The University of San Francisco community is grieving the loss of William Sachs Goldman, a professor who was killed in Thursday's plane crash near Sonoma Skyport Airport that injured three other passengers, including his children.
The 38-year-old, an assistant professor of international studies, died around 12:45 p.m. in Schell Vista in the area of San Luis Road and Broadway south of Sonoma, according to Sonoma County Fire and Emergency Services.
The Sonoma County Fire Department said two children under 16 — Goldman's son and daughter — were airlifted to Children's Hospital in Oakland. Their condition is unknown.
A female passenger also was hurt and taken to a hospital. Her relationship to the family remains unclear.
On Friday, grief was palpable on the USF campus as people who knew Goldman described being devastated by his untimely death.
Chalwe Mwansa, a University of San Francisco alumni who visited the campus to drop off flowers in Goldman's honor, simply said, "He was family."
University President Paul Fitzgerald wrote in a statement Thursday that Goldman impacted the lives of his colleagues and students, both former and current, and will be "greatly missed."
"The University of San Francisco community is devastated to learn of the death of faculty member Bill Goldman in a Sonoma County plane crash," Fitzgerald wrote. "Bill, an assistant professor in international studies in the College of Arts and Sciences, was an accomplished scholar, a beloved and generous teacher, and a valued member of our community."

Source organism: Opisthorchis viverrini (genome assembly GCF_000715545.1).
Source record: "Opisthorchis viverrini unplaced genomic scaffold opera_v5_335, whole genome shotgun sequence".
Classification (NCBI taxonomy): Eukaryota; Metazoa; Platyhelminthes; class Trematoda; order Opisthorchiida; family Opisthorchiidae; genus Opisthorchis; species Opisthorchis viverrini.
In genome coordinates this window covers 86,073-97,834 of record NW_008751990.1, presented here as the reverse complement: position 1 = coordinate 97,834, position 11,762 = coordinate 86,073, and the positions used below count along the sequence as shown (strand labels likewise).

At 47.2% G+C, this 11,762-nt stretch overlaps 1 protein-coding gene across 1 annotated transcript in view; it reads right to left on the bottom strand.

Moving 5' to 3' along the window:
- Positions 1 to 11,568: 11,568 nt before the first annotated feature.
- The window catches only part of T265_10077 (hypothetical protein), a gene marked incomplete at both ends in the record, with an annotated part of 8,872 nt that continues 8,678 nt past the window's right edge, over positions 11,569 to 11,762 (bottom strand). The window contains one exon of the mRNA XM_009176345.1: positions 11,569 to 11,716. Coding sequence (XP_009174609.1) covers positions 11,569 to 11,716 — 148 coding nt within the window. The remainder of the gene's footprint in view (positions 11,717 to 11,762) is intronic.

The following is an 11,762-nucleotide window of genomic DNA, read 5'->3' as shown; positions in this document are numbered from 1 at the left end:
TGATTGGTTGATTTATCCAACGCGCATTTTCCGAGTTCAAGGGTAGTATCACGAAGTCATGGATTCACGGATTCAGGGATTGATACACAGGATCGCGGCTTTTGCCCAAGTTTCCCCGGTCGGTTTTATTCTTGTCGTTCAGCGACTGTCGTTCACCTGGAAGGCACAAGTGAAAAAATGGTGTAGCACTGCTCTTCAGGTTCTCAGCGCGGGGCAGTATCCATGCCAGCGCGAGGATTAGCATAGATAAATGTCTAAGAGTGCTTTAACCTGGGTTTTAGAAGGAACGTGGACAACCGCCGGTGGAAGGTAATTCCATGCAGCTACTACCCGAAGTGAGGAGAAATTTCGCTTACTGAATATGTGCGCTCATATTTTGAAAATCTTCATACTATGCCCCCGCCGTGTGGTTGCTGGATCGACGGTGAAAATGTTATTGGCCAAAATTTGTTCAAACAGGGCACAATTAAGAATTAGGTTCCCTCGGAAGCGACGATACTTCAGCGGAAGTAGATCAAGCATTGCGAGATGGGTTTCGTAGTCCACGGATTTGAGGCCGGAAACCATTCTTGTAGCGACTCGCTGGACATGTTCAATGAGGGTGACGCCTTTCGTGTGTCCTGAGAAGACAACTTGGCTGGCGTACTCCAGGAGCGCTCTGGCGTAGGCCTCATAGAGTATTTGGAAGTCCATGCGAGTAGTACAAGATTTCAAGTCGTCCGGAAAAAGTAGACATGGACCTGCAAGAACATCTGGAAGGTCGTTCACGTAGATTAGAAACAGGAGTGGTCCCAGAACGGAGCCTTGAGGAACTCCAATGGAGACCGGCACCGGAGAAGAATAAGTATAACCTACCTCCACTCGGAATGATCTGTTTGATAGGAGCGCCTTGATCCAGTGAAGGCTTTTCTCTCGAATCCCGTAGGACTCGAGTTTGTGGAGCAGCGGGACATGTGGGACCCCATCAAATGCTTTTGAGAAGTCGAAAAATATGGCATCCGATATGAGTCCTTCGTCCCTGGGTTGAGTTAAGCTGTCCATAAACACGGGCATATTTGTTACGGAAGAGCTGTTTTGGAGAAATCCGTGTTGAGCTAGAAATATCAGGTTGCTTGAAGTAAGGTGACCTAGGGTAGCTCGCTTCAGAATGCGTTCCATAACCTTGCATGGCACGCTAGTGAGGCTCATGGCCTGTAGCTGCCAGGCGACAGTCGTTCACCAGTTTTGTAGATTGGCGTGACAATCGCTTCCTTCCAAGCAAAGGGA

He continued: "Bill's wife Serra is an alumna of the USF School of Law and a member of the university's Board of Trustees. We are standing in prayerful solidarity with her and with Bill and Serra's young children, George and Marie, now and in the days ahead."
The New Israel Fund, a social justice nonprofit that counted Goldman among its board members, said they mourn the death of their “beloved friend,” a man with “vision, idealism and a sharp sense of humor.”
“Our thoughts are with his family, and especially his children,” the statement said. “As we begin to process this loss, we know that his memory will be a blessing, as was his life.”
Preliminary information shows the plane crashed under unknown circumstances, Gregor said. The FAA and National Transportation Safety Board are investigating the crash, but it could take up to a year before a cause is revealed.
Robert Castillo was one of several people who ran straight for the crash site when they heard a plane in distress. He helped pry the children out of the plane.
"Maybe it was about 75 feet in the air and descending, and that’s when I heard a bang and saw the parachute come out of the back of the air plane," Castillo said. "It sputtered louder, cut out, started sputtering, cut out and was off.
"When I got there, there was a little hand in the back window," Castillo continued. "I said, 'Oh my gosh, someone’s alive, let’s see what we can do.'"
Federal Aviation Administration spokesman Ian Gregor said the plane was a single-engine Cirrus SR-22 and was equipped with a parachute system that can deploy in case of emergencies.